The Quantum Yield of Quantum Dots
The optoelectronic behavior of quantum dots is strongly size- and chemistry-dependent. Larger nanocrystals tend to emit light of longer wavelengths when excited by incident photons. It naturally follows that smaller quantum dots emit light of shorter wavelengths. The efficiency of this process is determined as a ratio of the difference between light absorbed and light emitted, which is known as the quantum yield.
Quantum yield (Φ) determines a material’s photoemissive efficiency up to a maximum value of Φ1 (100%), also described as unity. Unity is practically unattainable given the non-radiative processes that occur within quantum dots when photons are absorbed. However, advanced technologies are increasingly beginning to display quantum yields approaching 100%, which could prove pivotal in the global push towards sustainability and energy efficiency.
Comparing Quantum Yields
Quantum dots are at the forefront of electronics innovation, challenging inefficient systems in display and organic photovoltaic (OPV) applications. Their enhanced quantum efficiencies are largely based on the crystal size distribution of thin-film structures. Broader distributions widen the band gap and enable optimal absorption and emission characteristics across as much of the wavelength spectrum as possible. Size dependence significantly limits the potential quantum yield of quantum dots, however.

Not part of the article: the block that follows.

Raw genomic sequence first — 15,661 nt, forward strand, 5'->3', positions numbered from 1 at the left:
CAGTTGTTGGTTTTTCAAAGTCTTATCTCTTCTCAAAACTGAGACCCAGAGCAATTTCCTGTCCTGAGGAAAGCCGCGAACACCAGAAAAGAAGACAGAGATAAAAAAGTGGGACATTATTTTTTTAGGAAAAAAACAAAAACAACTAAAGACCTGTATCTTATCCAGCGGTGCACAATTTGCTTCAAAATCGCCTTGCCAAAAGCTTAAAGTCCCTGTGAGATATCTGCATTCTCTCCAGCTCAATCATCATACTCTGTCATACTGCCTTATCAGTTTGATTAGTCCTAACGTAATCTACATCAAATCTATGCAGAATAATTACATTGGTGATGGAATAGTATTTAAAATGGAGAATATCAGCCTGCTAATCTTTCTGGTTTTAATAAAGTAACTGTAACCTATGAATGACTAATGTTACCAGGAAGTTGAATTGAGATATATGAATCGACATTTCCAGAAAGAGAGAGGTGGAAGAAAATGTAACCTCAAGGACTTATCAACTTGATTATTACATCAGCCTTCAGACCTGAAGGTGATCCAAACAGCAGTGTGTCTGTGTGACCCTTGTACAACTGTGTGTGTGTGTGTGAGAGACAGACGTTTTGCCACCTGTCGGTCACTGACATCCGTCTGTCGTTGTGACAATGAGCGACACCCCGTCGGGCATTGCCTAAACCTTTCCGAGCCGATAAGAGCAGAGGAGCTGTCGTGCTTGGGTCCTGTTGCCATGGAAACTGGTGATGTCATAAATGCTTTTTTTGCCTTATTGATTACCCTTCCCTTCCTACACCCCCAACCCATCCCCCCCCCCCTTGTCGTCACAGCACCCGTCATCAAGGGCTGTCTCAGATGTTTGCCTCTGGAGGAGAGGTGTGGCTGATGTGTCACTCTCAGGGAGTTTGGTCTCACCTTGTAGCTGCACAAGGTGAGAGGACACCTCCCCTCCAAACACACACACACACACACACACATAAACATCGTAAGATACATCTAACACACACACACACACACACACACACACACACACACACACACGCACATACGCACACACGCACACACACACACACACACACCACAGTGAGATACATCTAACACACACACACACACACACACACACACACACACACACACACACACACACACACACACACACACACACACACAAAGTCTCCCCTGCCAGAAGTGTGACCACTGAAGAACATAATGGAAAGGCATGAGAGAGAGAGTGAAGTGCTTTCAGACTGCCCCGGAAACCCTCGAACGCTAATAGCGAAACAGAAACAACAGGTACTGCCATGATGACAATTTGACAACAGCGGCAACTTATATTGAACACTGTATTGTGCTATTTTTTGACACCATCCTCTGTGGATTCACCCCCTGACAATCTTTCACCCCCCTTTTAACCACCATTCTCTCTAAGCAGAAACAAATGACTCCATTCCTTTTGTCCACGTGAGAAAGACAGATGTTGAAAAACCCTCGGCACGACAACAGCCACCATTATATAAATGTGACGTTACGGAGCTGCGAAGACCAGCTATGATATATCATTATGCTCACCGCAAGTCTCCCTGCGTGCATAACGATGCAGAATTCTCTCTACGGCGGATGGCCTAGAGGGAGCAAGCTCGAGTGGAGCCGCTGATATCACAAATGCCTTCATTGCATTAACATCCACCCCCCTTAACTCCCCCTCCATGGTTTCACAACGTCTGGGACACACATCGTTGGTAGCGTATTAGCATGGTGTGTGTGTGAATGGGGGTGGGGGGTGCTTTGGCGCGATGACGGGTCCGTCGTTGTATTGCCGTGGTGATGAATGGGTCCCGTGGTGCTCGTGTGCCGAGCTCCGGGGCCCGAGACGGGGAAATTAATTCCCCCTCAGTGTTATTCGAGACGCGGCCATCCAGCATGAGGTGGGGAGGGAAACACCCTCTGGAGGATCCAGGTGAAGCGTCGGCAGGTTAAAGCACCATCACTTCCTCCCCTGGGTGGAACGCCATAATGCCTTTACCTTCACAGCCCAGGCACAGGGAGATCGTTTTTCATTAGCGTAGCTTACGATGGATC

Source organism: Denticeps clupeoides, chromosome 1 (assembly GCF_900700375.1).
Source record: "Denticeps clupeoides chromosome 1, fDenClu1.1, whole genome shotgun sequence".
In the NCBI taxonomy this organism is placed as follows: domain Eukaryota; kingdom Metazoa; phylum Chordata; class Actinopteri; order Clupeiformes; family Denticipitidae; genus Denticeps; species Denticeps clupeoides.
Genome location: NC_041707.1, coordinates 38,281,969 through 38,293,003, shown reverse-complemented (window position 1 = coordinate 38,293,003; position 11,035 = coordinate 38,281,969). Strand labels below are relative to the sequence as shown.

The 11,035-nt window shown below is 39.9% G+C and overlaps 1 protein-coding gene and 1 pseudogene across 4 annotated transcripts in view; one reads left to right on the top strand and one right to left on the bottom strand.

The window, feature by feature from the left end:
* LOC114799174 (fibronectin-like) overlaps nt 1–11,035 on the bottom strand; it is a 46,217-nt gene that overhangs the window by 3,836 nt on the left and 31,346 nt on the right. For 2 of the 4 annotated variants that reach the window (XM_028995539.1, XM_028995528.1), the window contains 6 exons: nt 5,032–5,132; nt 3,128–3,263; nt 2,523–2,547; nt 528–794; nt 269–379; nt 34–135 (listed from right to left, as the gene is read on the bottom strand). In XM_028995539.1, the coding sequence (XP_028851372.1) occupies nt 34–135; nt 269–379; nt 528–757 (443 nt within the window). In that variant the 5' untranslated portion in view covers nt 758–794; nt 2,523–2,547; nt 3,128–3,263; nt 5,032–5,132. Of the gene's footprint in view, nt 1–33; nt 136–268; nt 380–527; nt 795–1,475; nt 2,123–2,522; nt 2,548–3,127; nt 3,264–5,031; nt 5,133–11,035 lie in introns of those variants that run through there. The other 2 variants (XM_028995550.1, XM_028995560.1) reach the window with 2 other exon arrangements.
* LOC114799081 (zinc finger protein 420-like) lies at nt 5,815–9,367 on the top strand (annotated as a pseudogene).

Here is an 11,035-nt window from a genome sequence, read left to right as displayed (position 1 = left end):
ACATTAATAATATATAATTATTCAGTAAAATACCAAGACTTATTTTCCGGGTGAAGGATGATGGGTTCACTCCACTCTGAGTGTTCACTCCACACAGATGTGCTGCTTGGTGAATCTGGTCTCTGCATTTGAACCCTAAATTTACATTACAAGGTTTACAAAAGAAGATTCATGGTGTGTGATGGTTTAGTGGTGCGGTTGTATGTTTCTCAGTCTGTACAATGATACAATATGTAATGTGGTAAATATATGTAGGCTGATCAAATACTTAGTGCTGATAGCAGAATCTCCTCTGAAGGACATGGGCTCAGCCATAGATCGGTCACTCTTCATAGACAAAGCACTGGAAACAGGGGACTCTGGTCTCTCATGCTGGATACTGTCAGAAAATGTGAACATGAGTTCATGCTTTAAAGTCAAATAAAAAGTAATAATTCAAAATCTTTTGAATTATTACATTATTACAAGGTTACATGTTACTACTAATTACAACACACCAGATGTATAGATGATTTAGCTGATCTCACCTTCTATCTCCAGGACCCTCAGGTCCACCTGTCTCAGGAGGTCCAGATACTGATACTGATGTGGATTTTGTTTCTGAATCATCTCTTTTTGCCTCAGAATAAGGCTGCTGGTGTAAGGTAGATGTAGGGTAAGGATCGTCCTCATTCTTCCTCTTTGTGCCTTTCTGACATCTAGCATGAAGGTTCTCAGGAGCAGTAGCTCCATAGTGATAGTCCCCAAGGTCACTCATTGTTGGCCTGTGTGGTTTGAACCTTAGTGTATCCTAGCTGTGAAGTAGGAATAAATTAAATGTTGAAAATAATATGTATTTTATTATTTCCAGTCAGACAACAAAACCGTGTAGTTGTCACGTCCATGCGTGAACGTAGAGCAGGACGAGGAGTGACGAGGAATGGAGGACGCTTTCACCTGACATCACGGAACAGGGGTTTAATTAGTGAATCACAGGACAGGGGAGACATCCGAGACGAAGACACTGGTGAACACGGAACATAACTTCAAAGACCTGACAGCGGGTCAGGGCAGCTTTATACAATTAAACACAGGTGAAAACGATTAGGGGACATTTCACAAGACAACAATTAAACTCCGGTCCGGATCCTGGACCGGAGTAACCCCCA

This is true of conventional quantum dot chemical compositions such as cadmium selenide (CdSe) and indium phosphide (InP). These must be encased in one or more inorganic shells to achieve a quantum yield suitable for electronic applications. It is possible to achieve quantum efficiencies approaching 90% with CdSe or InP technology, but the process of synthesizing single or multishell quantum dots to tightly-defined particle size distributions is costly and inefficient.
The emissive properties of metal halide perovskites, however, are largely dependent on their novel chemical arrangements. This enables fine-tuning of the emission wavelengths irrespective of crystal size, representing a simpler and more cost-efficient production process. Perovskite quantum dots can be synthesized in a single step process, requiring no inorganic shell for stability or quantum yield. This yields the highest possible quantum yield for liquid crystal display (LCD) applications of almost 100% and provides class-leading peak brightness levels for QD-LCD devices.
Metal halide quantum dots outperform CdSe alternatives in absorbance per gram by a factor of three times and InP crystals by ten times.
Quantum Dots from Avantama
Avantama’s innovative quantum dots have revolutionized R&D into novel LCD matrices with the best-in-class quantum yields. This has changed the dynamic between established technology and organic light-emitting diodes (OLEDs) which are widely considered the future of display technologies. Quantum dots have challenged that established belief and have introduced significant change into the display market.
If you would like any more information about the performance levels of our metal halide products, please do not hesitate to contact us.